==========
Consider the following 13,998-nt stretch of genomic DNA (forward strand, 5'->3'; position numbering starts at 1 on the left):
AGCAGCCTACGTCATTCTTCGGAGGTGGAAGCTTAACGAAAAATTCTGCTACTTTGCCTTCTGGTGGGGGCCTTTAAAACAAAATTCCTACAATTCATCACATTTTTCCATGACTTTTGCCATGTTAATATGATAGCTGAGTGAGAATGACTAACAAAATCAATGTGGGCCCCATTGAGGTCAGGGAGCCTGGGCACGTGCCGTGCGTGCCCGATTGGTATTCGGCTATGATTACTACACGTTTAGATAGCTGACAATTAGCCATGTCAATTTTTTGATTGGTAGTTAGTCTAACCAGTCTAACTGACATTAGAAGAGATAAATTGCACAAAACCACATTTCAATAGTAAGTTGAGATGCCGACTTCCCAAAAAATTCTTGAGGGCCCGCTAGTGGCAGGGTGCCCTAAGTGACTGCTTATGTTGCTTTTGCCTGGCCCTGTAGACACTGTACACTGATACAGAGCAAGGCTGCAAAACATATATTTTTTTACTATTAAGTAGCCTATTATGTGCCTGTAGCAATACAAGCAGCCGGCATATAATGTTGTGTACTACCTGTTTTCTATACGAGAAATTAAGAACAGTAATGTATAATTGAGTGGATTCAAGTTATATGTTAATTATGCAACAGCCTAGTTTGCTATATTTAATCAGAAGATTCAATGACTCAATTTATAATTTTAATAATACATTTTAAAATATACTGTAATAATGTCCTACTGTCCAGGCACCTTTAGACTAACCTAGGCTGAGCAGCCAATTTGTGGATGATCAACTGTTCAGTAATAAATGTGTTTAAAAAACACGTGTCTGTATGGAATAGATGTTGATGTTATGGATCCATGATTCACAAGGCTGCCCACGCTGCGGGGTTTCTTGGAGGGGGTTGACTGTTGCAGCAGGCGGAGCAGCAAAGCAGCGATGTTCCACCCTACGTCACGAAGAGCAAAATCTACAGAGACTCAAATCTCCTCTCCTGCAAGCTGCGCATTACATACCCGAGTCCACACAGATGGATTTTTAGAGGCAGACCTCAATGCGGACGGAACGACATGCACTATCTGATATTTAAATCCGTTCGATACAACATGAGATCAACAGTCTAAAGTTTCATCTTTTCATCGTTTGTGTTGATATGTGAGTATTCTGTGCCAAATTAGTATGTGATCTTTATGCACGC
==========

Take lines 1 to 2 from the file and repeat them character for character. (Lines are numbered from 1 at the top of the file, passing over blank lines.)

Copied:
Consider the following 13,998-nt stretch of genomic DNA (forward strand, 5'->3'; position numbering starts at 1 on the left):
AGCAGCCTACGTCATTCTTCGGAGGTGGAAGCTTAACGAAAAATTCTGCTACTTTGCCTTCTGGTGGGGGCCTTTAAAACAAAATTCCTACAATTCATCACATTTTTCCATGACTTTTGCCATGTTAATATGATAGCTGAGTGAGAATGACTAACAAAATCAATGTGGGCCCCATTGAGGTCAGGGAGCCTGGGCACGTGCCGTGCGTGCCCGATTGGTATTCGGCTATGATTACTACACGTTTAGATAGCTGACAATTAGCCATGTCAATTTTTTGATTGGTAGTTAGTCTAACCAGTCTAACTGACATTAGAAGAGATAAATTGCACAAAACCACATTTCAATAGTAAGTTGAGATGCCGACTTCCCAAAAAATTCTTGAGGGCCCGCTAGTGGCAGGGTGCCCTAAGTGACTGCTTATGTTGCTTTTGCCTGGCCCTGTAGACACTGTACACTGATACAGAGCAAGGCTGCAAAACATATATTTTTTTACTATTAAGTAGCCTATTATGTGCCTGTAGCAATACAAGCAGCCGGCATATAATGTTGTGTACTACCTGTTTTCTATACGAGAAATTAAGAACAGTAATGTATAATTGAGTGGATTCAAGTTATATGTTAATTATGCAACAGCCTAGTTTGCTATATTTAATCAGAAGATTCAATGACTCAATTTATAATTTTAATAATACATTTTAAAATATACTGTAATAATGTCCTACTGTCCAGGCACCTTTAGACTAACCTAGGCTGAGCAGCCAATTTGTGGATGATCAACTGTTCAGTAATAAATGTGTTTAAAAAACACGTGTCTGTATGGAATAGATGTTGATGTTATGGATCCATGATTCACAAGGCTGCCCACGCTGCGGGGTTTCTTGGAGGGGGTTGACTGTTGCAGCAGGCGGAGCAGCAAAGCAGCGATGTTCCACCCTACGTCACGAAGAGCAAAATCTACAGAGACTCAAATCTCCTCTCCTGCAAGCTGCGCATTACATACCCGAGTCCACACAGATGGATTTTTAGAGGCAGACCTCAATGCGGACGGAACGACATGCACTATCTGATATTTAAATCCGTTCGATACAACATGAGATCAACAGTCTAAAGTTTCATCTTTTCATCGTTTGTGTTGATATGTGAGTATTCTGTGCCAAATTAGTATGTGATCTTTATGCACGC